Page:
DeLuna was not complaining about his assignment, but was discussing the sale of the Stardust casino and mentions how he told the owner to make a public announcement that he was selling and to get out. The monitoring agents would hear a conversation that placed them in the middle of an ongoing story. The story was not about Kansas City murders and mob conflicts, as they thought, but about Las Vegas, the Teamsters Pension Fund, hidden ownership of casinos and political intrigue in Nevada.
WDM 38 - MICROPHONE
JUNE 2, 1978
The following is a substantially verbatim transcript of a conversation between DELUNA: CARL “TUFFY” DELUNA, AND CORK: CARL “CORK” CIVELLA. You can listen to the real audio at Gangland Wire.
DELUNA: "Well, you see, this guy wants to make a public announcement, ah, ah, Genius, Genius wants to make a public announcement there. Here’s the last thing Caesar told me, if he can give Jay Brown--"
CORK: "Oh, you didn’t, you didn’t tell me that."
DELUNA: "Oh yeah, I told you, Carl, you sayin’ about the public announcement. Remember the point that I told you that, ah, ah Genius was there that night when Joe went an’ cashed the check and Jay Brown was there?"
CORK: "Yeah. At the Stardust. Jay told Joe to help him --"
DELUNA: (overlapped - unintelligible) "Genius was lookin’ at, Genius was looking at Jay Brown like a savior, the way Joe was--. Okay, Genius is all for this deal. He wants it to go through. He wants to make a public announcement, right. Which, those were my words to him, I said, “do what you got to do, boy. Make your public announcement that you’re gettin’ out of this for whatever fuckin’ reason you want to pick and get out,” you know. I put that in his head. Make a, hold a news conference, make a public announce--but anyway Joe says that he wants to make a public announcement right away. And if Jay Brown can stall Lefty for a while, a week or something, he would not come here till Sunday. But if he can’t stall him, I’m going to come before. All right, he’s coming before ain’t he? So that proves that Left, Lefty and, and Glick both are pushing it."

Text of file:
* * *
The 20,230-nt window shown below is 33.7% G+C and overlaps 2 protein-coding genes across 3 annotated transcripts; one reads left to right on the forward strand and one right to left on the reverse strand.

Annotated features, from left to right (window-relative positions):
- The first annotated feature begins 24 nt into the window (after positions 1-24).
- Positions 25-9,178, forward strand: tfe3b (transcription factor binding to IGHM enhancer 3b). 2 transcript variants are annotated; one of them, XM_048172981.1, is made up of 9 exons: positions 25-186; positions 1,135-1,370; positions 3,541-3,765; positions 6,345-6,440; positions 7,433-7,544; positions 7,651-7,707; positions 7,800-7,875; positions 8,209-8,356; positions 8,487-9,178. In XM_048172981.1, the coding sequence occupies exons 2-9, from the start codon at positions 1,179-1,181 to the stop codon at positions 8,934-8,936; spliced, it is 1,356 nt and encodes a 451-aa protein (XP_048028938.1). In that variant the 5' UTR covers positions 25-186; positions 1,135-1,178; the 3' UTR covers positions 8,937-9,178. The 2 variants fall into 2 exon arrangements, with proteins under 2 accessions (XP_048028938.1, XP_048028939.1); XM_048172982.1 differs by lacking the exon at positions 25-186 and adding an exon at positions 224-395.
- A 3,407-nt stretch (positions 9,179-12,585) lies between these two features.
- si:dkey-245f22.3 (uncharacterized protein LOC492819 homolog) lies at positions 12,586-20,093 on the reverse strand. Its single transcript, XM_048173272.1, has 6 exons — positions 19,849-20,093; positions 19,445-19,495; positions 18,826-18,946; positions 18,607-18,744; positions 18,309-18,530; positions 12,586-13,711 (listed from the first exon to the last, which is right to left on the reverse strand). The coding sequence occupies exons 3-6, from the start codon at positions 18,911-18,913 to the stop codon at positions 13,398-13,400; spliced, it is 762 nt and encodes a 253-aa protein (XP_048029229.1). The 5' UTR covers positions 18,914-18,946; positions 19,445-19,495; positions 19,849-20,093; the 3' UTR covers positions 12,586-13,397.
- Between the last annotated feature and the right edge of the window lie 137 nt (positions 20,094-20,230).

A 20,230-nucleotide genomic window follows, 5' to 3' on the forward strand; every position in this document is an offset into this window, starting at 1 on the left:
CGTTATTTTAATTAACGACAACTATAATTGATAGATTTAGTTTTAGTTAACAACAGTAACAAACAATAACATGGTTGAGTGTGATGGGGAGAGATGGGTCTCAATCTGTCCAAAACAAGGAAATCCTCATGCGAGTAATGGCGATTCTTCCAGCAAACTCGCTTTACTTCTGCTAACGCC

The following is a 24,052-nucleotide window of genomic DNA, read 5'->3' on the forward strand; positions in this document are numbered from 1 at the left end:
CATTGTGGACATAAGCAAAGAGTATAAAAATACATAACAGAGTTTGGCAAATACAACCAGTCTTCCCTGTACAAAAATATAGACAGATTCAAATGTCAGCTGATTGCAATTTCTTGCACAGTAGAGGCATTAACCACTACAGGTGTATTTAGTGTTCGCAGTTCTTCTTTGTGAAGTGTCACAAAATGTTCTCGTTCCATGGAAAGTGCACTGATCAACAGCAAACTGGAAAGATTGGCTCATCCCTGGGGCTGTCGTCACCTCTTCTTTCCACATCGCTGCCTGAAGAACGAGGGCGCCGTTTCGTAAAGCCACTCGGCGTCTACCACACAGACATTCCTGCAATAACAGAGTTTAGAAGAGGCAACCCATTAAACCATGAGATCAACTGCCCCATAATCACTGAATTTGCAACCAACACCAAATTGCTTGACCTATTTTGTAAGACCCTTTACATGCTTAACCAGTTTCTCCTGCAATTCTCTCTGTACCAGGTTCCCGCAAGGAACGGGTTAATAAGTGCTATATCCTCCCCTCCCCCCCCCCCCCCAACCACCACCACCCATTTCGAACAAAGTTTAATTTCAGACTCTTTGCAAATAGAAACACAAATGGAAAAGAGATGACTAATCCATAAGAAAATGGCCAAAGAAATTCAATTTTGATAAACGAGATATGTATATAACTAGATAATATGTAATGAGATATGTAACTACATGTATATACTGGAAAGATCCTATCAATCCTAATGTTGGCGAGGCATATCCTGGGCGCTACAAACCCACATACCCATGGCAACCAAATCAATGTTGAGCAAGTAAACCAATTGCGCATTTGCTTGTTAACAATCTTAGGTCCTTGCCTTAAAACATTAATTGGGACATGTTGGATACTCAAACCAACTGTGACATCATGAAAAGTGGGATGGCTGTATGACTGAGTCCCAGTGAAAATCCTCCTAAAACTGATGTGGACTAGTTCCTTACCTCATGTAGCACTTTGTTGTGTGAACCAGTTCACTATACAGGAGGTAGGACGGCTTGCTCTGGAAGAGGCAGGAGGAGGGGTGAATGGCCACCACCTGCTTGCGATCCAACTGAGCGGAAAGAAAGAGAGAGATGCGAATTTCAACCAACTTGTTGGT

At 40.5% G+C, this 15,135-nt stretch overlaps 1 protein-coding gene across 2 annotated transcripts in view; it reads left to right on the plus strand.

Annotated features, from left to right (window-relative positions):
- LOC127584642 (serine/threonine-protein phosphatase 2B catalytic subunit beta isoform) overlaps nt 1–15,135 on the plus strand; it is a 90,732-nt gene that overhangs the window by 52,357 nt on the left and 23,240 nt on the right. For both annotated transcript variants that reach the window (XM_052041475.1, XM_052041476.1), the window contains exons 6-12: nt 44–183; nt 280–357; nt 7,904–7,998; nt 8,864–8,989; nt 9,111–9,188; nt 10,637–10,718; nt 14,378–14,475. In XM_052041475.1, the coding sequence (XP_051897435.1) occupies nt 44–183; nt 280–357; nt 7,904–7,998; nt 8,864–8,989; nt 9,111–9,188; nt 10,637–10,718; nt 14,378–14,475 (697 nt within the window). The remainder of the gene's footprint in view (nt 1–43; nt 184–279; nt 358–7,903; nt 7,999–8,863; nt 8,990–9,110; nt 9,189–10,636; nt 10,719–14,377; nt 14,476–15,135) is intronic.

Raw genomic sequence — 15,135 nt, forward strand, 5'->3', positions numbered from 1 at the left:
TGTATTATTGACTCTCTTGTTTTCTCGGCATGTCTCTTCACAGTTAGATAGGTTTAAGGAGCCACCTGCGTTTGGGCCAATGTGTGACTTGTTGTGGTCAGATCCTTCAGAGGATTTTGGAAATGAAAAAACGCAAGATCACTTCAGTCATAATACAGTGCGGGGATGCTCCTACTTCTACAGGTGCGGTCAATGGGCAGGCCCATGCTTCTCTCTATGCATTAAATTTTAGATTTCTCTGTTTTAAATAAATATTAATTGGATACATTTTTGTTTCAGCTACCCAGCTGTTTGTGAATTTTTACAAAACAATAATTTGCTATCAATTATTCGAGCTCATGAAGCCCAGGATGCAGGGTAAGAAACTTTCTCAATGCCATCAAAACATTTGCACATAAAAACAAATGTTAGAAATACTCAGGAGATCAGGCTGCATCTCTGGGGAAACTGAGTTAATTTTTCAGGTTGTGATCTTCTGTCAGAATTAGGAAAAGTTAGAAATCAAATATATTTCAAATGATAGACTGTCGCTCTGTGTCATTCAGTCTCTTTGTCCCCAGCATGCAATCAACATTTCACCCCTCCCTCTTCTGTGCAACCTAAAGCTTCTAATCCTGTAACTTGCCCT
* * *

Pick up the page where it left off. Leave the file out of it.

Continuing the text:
CORK: "I know what he says. Before, don’t you think before the thing’s comin’ up, he should check with the Teamsters, see if they know he’s, he’s goin’ to, you know."
DELUNA: "He must not have."